Thus, the Lame’s coefficients are where denotes the slope of the generating line of conical surface. The components of the local lubricant velocity, the hydrodynamic pressure and temperature are now assumed to be of the following forms:

Figure 1. Conical bearing gap.

(10)

where and are the dimensionless components of the local lubricant velocity in the and directions, respectively, is the dimensionless hydrodynamic pressure is the temperature, is the length of the cone generating line, e denotes the height of the gap, is the dimensional characteristic value of lubricant density, denotes the ambient temperature, w is the angular velocity of the journal, E_{c} and P_{r} are the Eckert and Prandtl numbers, respectively. Moreover

(11)

where is the modified Kinematic viscoity, is a dimensionless number that characterizes the magnetic field,

is a dimensionless porous medium and

is the relative redial clearance of the bearing.

Let be the dimensionless vertical coordinate, and be the dimensionless coordinate in the direction of cone generating line.

After substituting Equations (10) and (11) into Equations (6)-(9), provided that the axisymmetrical flow is considered, with simultaneous neglecting the terms of the -order, one obtains finally:

(12)

(13)

(14)

(15)

(16)

for, where and are the dimensionless thermal conductivity and density of the lubricant, respectively, is the dimensionless distance between the sleeve surface and the axis of the journal. Moreover, signifies the modified Reyolds number, defined by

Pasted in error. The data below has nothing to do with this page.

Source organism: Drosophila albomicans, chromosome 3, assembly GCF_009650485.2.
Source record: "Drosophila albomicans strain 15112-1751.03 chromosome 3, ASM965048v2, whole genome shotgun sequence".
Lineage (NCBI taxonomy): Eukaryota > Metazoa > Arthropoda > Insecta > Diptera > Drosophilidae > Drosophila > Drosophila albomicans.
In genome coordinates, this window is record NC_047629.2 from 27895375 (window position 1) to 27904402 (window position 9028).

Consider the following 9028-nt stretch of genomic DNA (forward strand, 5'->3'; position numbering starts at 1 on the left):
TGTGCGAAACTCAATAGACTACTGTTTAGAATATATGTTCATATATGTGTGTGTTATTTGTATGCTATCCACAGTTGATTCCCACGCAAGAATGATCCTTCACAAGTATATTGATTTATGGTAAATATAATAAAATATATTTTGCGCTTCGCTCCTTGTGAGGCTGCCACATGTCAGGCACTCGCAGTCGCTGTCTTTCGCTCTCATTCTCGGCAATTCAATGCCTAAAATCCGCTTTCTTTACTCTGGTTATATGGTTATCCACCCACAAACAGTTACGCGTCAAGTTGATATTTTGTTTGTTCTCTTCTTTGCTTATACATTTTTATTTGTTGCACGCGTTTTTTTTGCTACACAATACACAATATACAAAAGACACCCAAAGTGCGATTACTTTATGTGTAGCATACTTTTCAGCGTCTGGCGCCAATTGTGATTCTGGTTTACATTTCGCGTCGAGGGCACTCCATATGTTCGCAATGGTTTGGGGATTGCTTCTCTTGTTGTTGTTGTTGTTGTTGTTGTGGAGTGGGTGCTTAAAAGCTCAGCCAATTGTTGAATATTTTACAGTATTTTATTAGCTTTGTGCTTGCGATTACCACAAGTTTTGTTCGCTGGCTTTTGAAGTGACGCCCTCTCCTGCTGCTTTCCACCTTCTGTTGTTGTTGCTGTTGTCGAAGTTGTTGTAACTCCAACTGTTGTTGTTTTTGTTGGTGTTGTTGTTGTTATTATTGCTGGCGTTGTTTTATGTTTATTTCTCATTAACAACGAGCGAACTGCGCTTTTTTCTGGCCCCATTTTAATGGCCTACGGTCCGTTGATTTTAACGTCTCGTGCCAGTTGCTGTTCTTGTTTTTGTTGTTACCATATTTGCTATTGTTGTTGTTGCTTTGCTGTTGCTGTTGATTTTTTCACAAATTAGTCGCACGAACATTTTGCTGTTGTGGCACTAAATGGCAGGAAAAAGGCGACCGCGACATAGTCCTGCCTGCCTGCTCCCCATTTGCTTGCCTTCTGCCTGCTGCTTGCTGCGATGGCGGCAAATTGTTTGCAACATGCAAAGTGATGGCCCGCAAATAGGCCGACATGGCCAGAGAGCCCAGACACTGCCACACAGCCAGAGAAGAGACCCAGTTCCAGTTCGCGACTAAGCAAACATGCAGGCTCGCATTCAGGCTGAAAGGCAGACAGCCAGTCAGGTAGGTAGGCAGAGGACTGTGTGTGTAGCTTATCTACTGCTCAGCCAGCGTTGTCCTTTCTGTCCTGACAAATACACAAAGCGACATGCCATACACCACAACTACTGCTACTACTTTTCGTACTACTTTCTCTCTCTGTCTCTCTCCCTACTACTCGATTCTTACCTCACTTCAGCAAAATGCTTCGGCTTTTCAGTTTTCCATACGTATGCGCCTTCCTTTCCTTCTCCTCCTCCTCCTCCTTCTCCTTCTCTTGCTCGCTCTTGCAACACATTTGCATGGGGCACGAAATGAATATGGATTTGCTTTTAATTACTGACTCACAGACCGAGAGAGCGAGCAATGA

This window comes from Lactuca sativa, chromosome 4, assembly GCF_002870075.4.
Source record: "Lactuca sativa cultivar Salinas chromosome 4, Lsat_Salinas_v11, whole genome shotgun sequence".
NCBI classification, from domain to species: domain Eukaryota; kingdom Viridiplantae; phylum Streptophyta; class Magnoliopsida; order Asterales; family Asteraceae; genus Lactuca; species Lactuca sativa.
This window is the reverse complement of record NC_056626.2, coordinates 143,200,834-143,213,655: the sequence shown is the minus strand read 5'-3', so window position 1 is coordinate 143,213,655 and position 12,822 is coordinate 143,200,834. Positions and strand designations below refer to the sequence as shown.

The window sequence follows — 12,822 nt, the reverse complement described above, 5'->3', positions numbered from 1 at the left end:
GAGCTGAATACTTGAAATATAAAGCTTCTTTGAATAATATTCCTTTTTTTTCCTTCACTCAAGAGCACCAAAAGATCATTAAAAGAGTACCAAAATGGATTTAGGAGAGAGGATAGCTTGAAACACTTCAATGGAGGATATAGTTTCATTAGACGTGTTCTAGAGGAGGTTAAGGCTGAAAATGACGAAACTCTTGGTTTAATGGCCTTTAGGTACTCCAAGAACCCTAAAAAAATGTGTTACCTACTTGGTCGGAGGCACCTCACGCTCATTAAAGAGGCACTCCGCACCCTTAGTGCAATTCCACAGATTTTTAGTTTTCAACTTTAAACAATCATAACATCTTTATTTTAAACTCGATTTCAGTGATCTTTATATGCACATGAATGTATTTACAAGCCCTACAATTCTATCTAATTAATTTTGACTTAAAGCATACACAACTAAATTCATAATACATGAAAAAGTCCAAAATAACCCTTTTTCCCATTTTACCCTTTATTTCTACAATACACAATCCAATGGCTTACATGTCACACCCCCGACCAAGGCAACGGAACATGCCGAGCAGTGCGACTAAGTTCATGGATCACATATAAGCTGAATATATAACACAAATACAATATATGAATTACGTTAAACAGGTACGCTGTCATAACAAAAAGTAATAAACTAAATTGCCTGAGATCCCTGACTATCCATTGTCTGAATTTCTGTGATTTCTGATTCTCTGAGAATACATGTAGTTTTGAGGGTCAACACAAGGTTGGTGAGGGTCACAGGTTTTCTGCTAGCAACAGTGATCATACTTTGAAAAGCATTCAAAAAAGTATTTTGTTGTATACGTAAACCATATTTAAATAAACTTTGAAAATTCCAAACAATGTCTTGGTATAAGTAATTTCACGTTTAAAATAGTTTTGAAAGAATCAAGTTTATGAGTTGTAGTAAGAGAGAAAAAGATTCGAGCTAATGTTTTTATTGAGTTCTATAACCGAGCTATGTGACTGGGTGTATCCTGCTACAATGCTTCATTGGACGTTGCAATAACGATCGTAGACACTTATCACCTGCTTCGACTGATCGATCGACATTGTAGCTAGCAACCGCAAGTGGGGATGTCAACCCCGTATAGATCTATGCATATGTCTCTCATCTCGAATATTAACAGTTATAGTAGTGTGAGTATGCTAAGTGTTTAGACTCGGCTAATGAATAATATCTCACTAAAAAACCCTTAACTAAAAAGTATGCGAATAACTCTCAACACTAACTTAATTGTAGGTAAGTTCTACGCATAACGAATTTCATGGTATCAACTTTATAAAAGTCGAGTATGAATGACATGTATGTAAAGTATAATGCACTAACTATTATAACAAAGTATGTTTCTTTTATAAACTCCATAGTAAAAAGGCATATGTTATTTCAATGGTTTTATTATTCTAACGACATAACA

(17)

The term appearing Equation (12) describes the centrifugal forces generated in the lubricant by the rotation of the journal. The expression occurring in Equations (12), (13) and (16) determines the dimensionless apparent viscosity of the lubricant. The remaining “viscous” terms in (12), (13) and (16) have been neglected since their values are of the -order. Equation (13) does not appear the term, , because of the

per-assumed axisymmetry of the lubricant flow.

Form the simplified form of Equation (14) follows immediately that the pressure has been assumed to be uniform along the film thickness.

In the equation of energy (16) the terms due to the forced heat convection in the lubricant have been disregarded, since their values are of the -order. However, it should be noted here that the terms due both to the viscous dissipation and heat conduction in the radial direction have been taken onto account.

3. Solution of Equations

Assuming the lubricant to be an incompressible flow, we have since the difference between the ambient temperature and the temperature both in the gap and in the bearing sleeve, is generally small, the coefficient of thermal conductivity is assumed to be independent of temperature i.e.

The boundary conditions to this system are

(18)

where is the dimensionless pressure, is the ambient pressure f_{c1} is the dimensionless temperature on the journal surface and _{ } is the dimensionless temperature of the bearing sleeve.

For Equation (13) solution for which satisfy the boundary condition (18) is

(19)

After substituting the function into Equation (12) and taking into account the boundary condition (18), we find as a function of the parameter, we get

(20)

substituting the function into Equation (15), hence, we get

(21)